Folks at the Department of Housing and Urban Development alerted me earlier today to an announcement by HUD Secretary Shaun Donovan that the Fannie and Freddie refi plan, you know the one that lets you refi even if you have negative 5 percent equity in your home, would now be expanded to negative 25 percent equity. That's right, your loan can be a full 25 percent more than the current value of your home, and Fannie and Freddie will gladly buy and/or back your new refi.
"The President's Making Home Affordable plan is already helping far more families than any previous foreclosure initiative, and with today's announcement we will extend its reach still further," said Donovan at a news conference in Las Vegas with Senate Majority Leader Harry Reid, D-NV.
Of course you're probably expecting old risk-averse me to get on my soap box about how the government is getting on the hook for America's misuse of its home equity, or dare I say, negligence with its home equity (and by America I mean homeowners, banks, lenders, mortgage brokers, investors, probably my kids' fish if you want to be comprehensive). But I already went there when we first learned of the plan and the 105 percent LTV eligibility.
Honestly I'm more concerned about the message this move sends. Secretary Donovan, in an interview in early May, told me that the refi plan was phenomenal (not his word, just his exuberance). He was right at the time. Refis were surging to 80 percent of all new loan applications, mortgage rates were below 5 percent, and spring was showing a few signs of life in home sales. Well mortgage rates are up again, refi applications are now at 46 percent of all applications, and new appraisal rules are making it even harder to get financing. Last week I asked the Treasury's Asst. Secretary for Financial Institutions, Michael Barr, the architect of the housing bailout, if the refi plan still worked with rates at 5.5 percent. He claimed it definitely did, and contended that there were still plenty of borrowers who would benefit. Now, granted, I wasn't asking about the LTV eligibility, but he seemed to indicate that the refi part of the bailout was still going well.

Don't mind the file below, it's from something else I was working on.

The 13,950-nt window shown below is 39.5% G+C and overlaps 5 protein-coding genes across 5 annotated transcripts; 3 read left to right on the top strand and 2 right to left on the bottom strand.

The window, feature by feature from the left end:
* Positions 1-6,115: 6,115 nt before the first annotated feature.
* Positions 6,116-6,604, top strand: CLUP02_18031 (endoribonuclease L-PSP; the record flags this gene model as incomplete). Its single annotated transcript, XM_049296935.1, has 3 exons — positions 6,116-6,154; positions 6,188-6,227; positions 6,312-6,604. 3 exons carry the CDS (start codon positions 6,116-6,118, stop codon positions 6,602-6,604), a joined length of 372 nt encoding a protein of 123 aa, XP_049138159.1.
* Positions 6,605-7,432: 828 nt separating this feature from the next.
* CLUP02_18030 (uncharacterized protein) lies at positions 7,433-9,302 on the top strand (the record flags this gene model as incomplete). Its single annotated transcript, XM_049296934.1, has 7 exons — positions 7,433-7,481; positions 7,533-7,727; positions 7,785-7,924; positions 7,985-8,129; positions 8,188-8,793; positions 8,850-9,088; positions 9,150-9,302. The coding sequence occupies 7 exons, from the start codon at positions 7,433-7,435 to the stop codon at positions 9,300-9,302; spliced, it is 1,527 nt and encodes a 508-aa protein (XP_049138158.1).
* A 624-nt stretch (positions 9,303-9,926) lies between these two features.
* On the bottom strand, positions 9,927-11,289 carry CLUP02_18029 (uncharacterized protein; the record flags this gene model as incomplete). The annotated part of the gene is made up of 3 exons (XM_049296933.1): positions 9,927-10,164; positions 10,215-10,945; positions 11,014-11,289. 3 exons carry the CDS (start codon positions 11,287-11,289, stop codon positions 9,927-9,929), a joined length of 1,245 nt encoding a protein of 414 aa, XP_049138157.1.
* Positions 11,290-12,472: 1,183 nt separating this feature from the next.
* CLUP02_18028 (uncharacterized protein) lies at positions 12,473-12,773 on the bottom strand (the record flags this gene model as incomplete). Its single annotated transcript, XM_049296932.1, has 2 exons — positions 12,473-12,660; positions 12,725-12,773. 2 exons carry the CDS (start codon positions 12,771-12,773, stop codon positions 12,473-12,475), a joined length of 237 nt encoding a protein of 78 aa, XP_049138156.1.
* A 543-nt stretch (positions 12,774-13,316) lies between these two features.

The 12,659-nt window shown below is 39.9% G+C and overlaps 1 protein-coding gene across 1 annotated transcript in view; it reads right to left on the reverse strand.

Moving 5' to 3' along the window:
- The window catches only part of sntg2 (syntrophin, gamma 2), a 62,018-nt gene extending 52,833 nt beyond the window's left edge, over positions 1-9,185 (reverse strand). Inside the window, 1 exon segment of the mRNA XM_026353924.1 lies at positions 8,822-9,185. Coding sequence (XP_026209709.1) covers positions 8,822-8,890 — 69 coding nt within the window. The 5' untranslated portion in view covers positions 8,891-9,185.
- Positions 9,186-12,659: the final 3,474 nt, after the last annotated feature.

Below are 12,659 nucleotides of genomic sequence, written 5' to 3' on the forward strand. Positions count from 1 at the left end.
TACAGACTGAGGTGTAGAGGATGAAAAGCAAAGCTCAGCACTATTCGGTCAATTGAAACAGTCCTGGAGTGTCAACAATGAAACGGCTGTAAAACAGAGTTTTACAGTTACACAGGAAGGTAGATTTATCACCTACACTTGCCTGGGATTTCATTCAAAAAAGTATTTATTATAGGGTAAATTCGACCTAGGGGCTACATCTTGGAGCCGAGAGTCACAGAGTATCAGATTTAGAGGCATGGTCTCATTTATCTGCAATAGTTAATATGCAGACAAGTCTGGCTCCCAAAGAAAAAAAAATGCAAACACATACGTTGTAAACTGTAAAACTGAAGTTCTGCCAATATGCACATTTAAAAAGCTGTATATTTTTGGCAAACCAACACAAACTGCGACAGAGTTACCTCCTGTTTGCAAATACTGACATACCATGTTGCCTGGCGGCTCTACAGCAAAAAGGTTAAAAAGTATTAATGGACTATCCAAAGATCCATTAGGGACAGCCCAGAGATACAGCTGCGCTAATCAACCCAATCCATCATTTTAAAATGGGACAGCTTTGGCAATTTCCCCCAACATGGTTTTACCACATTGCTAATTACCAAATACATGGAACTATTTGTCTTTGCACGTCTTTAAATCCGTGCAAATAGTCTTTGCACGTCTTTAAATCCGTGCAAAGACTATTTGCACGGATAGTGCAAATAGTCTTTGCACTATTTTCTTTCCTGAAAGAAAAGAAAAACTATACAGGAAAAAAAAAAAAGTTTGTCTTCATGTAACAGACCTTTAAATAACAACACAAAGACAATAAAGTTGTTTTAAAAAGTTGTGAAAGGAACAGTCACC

Now it's different. Now the bailout is getting bigger, even as so many are claiming that the housing market has turned around (I'm not one of those claiming that). Government officials must believe that home prices are going to go still lower if they are opening up the plan to borrowers with so little equity. Yes, it puts the taxpayers (remember, we now own, sort of, Fannie and Freddie) at more risk, but in doing so it says that the risk of NOT doing it is worse. That's what's bothering me.
The refi program is supposed to be for borrowers who are in danger of default, not in default already. By opening the plan to a wider swath, officials must be concerned that more people are getting ready to walk away from their negative equity. Barr insisted in our interview that so-called "jingle mail," or those who walk away from their homes, is a very very small problem, but someone at Freddie told me a while ago that one of the biggest problems they have in modifying borrowers in default is that they're no longer anywhere to be found. They're gone.
Today's move clearly tries to give borrowers more incentive to stick it out, even though they're paying for something they don't have and will perhaps never have. That bothers me too.
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